Irinotecan is a topoisomerase I inhibitor previously shown to be active in the treatment of malignant glioma. We now report the results of a phase 1 trial of irinotecan plus BCNU, or 1,3-bis(2-chloroethyl)-1-nitrosourea, for patients with recurrent or progressive MG. Irinotecan dose escalation occurred independently within 2 strata: patients receiving enzyme-inducing antiepileptic drugs (EIAEDs) and patients not receiving EIAEDs. BCNU was administered at a dose of 100 mg/m2 over 1 h every 6 weeks on the same day as the first irinotecan dose was administered. Irinotecan was administered intravenously over 90 min once weekly. Treatment cycles consisted of 4 weekly administrations of irinotecan followed by a 2-week rest with dose escalation in cohorts of 3 to 6 patients. Seventy-three patients were treated, including 49 patients who were on EIAEDs and 24 who were not on EIAEDs. The maximum tolerated dose for patients not on EIAEDs was 125 mg/m2. The maximum tolerated dose for patients on EIAEDs was 225 mg/m2. Dose-limiting toxicity was evenly distributed among the following organ systems: pulmonary, gastrointestinal, cardiovascular, neurologic, infectious, and hematologic, without a clear predominance of toxicity involving any one organ system. There was no evidence of increasing incidence of toxicity involving one organ system as irinotecan dose was escalated. On the basis of these results, we conclude that the recommended doses of irinotecan for a phase 2 clinical trial when given in combination with BCNU (100 mg/m2) are 225 mg/m2 for patients on EIAEDs and 125 mg/m2 for patients not on EIAEDs.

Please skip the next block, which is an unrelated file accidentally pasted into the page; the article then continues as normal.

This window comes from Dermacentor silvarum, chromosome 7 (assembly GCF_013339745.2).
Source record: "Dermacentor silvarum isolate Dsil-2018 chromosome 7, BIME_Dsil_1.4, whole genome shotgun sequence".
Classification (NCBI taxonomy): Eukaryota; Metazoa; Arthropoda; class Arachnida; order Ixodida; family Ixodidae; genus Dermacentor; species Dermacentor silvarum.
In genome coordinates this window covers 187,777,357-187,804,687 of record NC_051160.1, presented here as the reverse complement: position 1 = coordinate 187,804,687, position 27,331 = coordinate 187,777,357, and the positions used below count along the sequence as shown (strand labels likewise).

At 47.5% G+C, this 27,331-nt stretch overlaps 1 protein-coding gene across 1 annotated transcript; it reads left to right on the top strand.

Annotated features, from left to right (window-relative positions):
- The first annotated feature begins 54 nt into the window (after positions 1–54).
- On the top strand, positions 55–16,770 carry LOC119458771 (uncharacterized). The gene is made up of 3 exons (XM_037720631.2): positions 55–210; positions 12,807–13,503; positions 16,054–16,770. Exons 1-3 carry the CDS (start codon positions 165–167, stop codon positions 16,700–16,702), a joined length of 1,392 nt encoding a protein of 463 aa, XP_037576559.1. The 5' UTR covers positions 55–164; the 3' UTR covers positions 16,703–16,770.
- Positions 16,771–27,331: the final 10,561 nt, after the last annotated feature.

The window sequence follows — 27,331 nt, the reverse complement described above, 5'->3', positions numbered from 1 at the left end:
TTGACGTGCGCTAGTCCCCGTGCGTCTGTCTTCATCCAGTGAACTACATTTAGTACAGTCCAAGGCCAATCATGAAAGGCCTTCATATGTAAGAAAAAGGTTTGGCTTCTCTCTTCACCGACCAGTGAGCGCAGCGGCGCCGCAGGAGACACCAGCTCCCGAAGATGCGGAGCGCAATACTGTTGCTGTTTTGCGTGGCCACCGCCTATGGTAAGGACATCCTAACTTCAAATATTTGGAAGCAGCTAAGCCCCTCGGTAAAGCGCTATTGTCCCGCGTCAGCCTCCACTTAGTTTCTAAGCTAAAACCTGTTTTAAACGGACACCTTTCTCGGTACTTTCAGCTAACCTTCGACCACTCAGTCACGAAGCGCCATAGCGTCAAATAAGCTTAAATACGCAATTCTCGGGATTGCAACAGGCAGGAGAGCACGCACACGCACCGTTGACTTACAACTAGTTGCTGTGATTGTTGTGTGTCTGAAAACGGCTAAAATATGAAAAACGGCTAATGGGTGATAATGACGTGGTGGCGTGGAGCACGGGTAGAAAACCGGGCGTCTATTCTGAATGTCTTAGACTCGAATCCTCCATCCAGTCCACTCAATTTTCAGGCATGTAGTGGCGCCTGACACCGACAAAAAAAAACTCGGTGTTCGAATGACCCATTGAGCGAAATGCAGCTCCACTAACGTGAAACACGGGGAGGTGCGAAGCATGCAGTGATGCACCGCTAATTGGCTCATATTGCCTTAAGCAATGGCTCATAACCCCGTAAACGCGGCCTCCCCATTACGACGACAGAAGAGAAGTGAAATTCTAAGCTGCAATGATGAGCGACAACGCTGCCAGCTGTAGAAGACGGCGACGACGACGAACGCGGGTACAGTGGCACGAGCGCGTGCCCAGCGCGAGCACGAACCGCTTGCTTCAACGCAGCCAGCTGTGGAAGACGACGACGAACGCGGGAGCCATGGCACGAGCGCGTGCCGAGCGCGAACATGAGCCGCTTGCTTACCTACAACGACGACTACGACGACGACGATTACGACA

Authors
Quinn, JA; Reardon, DA; Friedman, AH; Rich, JN; Sampson, JH; Vredenburgh, J; Gururangan, S; Provenzale, JM; Walker, A; Schweitzer, H; Bigner, DD; Tourt-Uhlig, S; Herndon, JE; Affronti, ML; Jackson, S; Allen, D; Ziegler, K; Bohlin, C; Lentz, C; Friedman, HS
MLA Citation
Quinn, JA, Reardon, DA, Friedman, AH, Rich, JN, Sampson, JH, Vredenburgh, J, Gururangan, S, Provenzale, JM, Walker, A, Schweitzer, H, Bigner, DD, Tourt-Uhlig, S, Herndon, JE, Affronti, ML, Jackson, S, Allen, D, Ziegler, K, Bohlin, C, Lentz, C, and Friedman, HS. "Phase 1 trial of irinotecan plus BCNU in patients with progressive or recurrent malignant glioma." Neuro Oncol 6.2 (April 2004): 145-153.
PMID
15134629
Source
pubmed
Published In
Neuro-Oncology
Volume
6
Issue
2
Publish Date
2004
Start Page
145
End Page
153
DOI
10.1215/S1152851703000498

Phase 2 trial of BCNU plus irinotecan in adults with malignant glioma.